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CSAS Lecture Series | Film Screening and discussion of Khoon diy Baarav (Blood Leaves its Trail)

Iffat Fatima, Filmmaker
Thursday, November 2, 2017
4:00-6:30 PM
Room 110 Weiser Hall Map
The film Khoon Diy Baarav enters the vexed political scenario in Kashmir through the lives of families of the victims of enforced disappearances. In an enforced disappearance people literally disappear, from their loved ones and their community, when state officials (or someone acting with state consent) grab them from the street or from their homes and then deny it, or refuse to say where they are.Today it is recognized as a crime under international law. The film is a non-sequential account of personal narratives and reminiscences ruptured by violence. Made over nine years it explores memory as a mode of resistance, constantly confronting and morphing - from the personal to political, individual to collective. The film looks at the ways in which those affected by violence have no choice but to remember.

The screening of the film will be followed by a discussion with the filmmaker, Iffat Fatima.

Iffat Fatima is an independent documentary filmmaker and researcher from Kashmir, based in Delhi. Since 2006 she is working in Kashmir on the issue of enforced disappearances in collaboration with the Association Of Parents Of Disappeared Persons (APDP), a collective of the family members of the victims of enforced disappearances in Kashmir campaigning for information on the whereabouts of their disappeared kin. In 2011, she made a short film Where Have You Hidden My New Crescent Moon on enforced disappearances. Her most recent film Khoon Diy Baarav (Blood Leaves its Trail) explores issues of violence and memory in Kashmir.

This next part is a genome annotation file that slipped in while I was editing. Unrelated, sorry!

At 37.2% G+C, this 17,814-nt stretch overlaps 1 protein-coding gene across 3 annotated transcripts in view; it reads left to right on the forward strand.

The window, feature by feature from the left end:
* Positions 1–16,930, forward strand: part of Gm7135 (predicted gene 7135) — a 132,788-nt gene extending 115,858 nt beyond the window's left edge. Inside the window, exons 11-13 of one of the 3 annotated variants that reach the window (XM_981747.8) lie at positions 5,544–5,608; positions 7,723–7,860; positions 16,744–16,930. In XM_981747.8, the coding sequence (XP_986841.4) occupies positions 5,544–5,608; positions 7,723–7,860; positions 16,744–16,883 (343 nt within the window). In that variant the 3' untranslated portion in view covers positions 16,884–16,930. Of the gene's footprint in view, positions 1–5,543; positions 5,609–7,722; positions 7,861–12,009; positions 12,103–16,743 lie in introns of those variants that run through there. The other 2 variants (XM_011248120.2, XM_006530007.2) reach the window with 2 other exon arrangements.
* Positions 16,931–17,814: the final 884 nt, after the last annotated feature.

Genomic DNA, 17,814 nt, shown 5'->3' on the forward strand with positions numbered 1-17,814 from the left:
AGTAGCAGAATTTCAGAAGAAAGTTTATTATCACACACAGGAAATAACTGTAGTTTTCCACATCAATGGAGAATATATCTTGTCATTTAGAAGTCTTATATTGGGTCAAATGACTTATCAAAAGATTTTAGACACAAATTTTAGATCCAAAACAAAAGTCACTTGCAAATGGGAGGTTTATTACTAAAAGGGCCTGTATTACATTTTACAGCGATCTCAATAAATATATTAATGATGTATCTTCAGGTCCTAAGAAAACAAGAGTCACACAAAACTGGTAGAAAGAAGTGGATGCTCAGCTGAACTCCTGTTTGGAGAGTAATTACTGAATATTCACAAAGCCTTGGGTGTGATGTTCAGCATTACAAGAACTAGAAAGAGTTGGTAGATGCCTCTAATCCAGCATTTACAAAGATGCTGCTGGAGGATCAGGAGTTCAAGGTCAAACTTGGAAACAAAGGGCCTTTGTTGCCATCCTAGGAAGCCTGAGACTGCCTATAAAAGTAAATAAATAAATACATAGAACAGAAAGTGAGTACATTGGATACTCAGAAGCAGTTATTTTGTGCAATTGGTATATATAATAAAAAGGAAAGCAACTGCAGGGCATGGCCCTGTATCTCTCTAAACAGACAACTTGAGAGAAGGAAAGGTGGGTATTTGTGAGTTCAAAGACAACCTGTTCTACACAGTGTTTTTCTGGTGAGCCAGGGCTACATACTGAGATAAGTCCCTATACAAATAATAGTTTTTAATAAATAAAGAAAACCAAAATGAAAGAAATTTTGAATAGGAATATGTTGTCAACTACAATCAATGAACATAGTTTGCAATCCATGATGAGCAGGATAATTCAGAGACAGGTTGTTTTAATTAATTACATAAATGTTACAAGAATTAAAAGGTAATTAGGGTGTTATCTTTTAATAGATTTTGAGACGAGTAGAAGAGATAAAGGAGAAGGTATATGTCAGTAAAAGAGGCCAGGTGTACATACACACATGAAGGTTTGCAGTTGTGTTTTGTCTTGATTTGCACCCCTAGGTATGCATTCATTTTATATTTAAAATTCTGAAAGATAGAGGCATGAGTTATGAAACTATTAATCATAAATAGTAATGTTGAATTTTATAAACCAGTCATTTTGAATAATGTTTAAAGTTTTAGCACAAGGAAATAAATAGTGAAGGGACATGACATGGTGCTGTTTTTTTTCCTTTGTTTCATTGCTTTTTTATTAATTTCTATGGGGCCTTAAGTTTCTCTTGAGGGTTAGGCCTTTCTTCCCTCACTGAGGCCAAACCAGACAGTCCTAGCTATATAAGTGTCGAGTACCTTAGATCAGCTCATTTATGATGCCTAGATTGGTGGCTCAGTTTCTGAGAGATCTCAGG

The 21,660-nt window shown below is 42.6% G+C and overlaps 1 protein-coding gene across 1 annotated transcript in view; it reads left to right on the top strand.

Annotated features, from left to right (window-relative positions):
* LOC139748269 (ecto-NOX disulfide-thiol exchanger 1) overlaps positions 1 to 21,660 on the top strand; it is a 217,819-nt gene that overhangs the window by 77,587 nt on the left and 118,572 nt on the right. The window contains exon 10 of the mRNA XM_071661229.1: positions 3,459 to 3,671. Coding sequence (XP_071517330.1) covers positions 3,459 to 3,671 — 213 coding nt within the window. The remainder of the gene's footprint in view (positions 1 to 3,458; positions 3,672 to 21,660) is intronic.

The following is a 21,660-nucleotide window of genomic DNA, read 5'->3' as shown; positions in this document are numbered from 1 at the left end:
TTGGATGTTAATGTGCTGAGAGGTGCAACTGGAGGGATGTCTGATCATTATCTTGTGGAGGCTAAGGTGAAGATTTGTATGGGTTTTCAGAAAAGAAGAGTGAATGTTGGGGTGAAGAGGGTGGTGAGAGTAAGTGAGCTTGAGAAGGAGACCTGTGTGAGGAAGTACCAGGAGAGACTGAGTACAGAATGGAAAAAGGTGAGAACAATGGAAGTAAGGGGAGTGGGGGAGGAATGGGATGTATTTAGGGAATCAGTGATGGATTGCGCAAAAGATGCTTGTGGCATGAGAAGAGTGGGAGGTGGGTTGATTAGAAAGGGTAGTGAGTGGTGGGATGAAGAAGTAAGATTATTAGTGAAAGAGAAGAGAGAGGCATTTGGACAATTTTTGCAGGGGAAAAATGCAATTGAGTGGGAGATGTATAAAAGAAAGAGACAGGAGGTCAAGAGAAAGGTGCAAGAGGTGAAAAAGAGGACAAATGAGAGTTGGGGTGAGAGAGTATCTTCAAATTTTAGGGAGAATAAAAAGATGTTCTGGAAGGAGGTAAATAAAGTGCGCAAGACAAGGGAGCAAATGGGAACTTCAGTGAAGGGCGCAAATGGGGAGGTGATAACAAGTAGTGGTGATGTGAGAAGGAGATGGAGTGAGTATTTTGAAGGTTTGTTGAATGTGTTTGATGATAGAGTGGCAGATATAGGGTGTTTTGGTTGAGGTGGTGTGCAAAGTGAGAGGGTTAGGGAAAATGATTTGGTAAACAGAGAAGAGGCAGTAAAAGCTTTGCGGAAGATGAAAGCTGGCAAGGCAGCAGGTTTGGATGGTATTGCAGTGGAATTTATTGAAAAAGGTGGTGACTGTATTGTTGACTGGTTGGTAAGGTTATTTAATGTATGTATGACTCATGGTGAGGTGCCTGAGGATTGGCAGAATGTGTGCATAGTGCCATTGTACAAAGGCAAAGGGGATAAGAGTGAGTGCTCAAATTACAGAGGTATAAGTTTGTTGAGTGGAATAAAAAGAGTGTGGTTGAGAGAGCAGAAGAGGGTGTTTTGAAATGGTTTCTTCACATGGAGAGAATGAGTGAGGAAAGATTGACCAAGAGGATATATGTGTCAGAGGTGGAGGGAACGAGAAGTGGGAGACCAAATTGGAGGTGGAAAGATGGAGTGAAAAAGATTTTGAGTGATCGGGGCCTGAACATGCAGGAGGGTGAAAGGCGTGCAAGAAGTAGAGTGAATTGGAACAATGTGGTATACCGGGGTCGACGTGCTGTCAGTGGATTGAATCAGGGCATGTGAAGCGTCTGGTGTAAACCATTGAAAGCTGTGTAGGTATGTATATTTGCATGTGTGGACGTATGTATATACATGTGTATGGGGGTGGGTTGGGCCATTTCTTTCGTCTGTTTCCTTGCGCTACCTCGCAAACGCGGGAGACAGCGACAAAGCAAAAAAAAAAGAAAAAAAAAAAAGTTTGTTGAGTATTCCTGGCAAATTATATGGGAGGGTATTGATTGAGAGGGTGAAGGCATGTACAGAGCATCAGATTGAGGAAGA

She very recently did the audio visual design for an exhibition Gold Dust Of Begum Sultans (19 April -10th May 2016) at The Indira Gandhi National Centre for The Arts , New Delhi. In 2015 she co-edited a compendium Bread Beauty Revolution, Khwaja Ahmad Abbas (1914-1987). In 2004, she completed a Fellowship, Recasting Reconciliation through Culture and the Arts, at the Brandeis University, Boston, USA. In 2001, she was awarded the Asia Fellowship for her work in Sri Lanka, Inter-communal Relations and Education: The Sri Lankan Experience.

Her films include, Lanka- the other side of war and peace, on the history of overlapping conflicts in Sri Lanka; The Kesar Saga, on storytelling in Ladakh; In the Realm of the Visual, on one of India’s most prolific and versatile artist and designer, Dashrath Patel; Boojh Sakey to Boojh, on the contemporary understanding of the thirteenth-century Sufi poet and scholar Amir Khusro. Her video installation, Ethnography of a European city: Conversations in Salzburg, questions some of the assumptions in the east vs. west polarity/ dichotomy /disparity.

Cosponsored by the Donia Human Rights Center.
Building: Weiser Hall
Event Type: Film Screening
Tags: Asia, Film, Social Justice
Source: Happening @ Michigan from Center for South Asian Studies, International Institute, Donia Human Rights Center, Asian Languages and Cultures